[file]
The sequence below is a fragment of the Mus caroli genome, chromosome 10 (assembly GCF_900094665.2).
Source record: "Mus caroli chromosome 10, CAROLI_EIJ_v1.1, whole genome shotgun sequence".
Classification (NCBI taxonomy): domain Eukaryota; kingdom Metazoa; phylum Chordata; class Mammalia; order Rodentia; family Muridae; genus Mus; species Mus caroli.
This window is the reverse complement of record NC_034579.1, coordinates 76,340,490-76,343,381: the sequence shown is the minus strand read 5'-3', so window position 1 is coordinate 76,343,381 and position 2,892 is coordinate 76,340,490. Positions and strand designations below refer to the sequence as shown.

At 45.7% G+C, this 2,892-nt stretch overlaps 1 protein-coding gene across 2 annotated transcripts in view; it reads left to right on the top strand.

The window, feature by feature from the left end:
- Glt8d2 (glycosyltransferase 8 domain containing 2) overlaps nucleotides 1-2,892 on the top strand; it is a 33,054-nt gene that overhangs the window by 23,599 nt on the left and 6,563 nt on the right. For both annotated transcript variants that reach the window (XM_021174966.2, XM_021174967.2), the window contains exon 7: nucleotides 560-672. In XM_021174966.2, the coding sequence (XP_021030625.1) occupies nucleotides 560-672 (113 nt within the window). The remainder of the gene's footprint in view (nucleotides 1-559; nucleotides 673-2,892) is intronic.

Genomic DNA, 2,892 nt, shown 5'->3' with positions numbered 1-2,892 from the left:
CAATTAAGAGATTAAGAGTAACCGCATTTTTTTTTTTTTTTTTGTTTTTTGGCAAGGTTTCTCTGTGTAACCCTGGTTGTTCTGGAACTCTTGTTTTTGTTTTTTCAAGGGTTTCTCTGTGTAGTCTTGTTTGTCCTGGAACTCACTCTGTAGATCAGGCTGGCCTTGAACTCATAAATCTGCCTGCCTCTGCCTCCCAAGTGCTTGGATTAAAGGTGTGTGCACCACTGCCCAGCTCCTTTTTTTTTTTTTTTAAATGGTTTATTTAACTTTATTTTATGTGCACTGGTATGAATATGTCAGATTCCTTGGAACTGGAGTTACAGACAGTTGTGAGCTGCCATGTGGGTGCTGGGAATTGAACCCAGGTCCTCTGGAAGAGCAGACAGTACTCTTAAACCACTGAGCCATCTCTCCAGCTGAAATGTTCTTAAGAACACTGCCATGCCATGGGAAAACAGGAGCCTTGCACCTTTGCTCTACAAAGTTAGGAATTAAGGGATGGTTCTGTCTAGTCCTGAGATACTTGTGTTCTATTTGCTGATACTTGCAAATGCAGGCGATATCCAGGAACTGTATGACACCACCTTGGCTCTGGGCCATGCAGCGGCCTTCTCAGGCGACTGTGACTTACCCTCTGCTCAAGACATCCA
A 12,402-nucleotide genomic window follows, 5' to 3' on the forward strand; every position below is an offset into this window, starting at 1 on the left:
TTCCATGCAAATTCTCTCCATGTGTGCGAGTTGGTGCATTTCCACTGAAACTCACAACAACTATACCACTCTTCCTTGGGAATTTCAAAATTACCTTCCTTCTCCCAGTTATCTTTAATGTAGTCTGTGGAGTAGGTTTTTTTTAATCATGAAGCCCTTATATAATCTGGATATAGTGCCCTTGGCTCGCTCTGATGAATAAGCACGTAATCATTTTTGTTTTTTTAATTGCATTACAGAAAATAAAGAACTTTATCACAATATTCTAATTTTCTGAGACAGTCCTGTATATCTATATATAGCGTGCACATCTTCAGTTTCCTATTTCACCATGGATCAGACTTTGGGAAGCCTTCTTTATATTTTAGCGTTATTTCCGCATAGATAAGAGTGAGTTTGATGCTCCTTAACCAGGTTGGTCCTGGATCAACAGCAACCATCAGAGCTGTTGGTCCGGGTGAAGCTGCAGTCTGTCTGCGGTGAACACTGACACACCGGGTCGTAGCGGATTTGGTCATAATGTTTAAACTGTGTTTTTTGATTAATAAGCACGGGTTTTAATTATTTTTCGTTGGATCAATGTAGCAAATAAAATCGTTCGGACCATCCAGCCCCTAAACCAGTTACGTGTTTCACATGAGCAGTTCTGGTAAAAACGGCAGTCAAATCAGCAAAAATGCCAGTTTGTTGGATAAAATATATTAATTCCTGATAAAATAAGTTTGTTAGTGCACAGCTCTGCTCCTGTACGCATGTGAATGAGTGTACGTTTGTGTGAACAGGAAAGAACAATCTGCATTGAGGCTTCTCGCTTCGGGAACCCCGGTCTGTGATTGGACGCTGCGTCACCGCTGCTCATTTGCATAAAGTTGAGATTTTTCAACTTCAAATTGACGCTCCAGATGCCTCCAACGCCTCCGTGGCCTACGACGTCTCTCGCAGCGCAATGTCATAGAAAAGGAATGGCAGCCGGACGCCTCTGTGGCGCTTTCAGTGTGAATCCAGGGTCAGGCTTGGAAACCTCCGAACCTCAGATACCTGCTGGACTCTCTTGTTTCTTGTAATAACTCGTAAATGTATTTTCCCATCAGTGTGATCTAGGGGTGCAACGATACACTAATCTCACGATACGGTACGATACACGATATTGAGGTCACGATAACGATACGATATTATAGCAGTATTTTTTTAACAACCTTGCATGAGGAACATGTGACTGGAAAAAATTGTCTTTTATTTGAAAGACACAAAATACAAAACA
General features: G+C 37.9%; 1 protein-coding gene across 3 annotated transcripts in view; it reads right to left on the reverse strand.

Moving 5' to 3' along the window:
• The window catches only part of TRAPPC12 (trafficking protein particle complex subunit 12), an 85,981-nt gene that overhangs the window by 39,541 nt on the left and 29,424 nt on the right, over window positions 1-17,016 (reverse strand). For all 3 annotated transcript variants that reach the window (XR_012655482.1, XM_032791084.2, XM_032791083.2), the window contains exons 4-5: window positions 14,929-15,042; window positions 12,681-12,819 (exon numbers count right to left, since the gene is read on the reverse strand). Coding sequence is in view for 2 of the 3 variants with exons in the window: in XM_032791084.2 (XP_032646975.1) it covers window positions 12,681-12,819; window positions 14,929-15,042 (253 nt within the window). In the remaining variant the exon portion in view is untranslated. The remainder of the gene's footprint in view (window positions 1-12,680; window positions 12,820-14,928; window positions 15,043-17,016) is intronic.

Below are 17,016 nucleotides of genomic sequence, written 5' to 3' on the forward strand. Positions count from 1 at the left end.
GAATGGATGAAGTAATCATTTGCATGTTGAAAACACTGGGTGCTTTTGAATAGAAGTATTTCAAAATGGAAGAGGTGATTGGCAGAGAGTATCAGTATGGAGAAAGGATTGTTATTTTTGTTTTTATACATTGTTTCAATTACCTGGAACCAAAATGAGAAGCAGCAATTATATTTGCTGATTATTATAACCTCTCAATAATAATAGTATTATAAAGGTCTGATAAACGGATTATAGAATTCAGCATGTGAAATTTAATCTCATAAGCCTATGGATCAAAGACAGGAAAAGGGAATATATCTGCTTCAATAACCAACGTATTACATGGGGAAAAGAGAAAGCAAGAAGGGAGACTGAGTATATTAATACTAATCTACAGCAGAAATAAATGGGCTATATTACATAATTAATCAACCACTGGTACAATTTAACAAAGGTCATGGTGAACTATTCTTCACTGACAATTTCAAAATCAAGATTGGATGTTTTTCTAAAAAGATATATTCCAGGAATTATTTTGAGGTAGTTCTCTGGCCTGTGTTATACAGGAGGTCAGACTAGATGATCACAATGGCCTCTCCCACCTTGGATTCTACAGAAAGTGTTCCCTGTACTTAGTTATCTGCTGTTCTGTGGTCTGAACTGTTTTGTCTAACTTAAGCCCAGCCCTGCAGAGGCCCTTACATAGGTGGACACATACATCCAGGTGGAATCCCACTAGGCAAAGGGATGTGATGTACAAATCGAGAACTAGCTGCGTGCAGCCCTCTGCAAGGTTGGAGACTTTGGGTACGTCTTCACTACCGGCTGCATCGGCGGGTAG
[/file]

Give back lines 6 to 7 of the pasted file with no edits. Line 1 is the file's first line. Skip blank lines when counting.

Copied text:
The window, feature by feature from the left end:
- Glt8d2 (glycosyltransferase 8 domain containing 2) overlaps nucleotides 1-2,892 on the top strand; it is a 33,054-nt gene that overhangs the window by 23,599 nt on the left and 6,563 nt on the right. For both annotated transcript variants that reach the window (XM_021174966.2, XM_021174967.2), the window contains exon 7: nucleotides 560-672. In XM_021174966.2, the coding sequence (XP_021030625.1) occupies nucleotides 560-672 (113 nt within the window). The remainder of the gene's footprint in view (nucleotides 1-559; nucleotides 673-2,892) is intronic.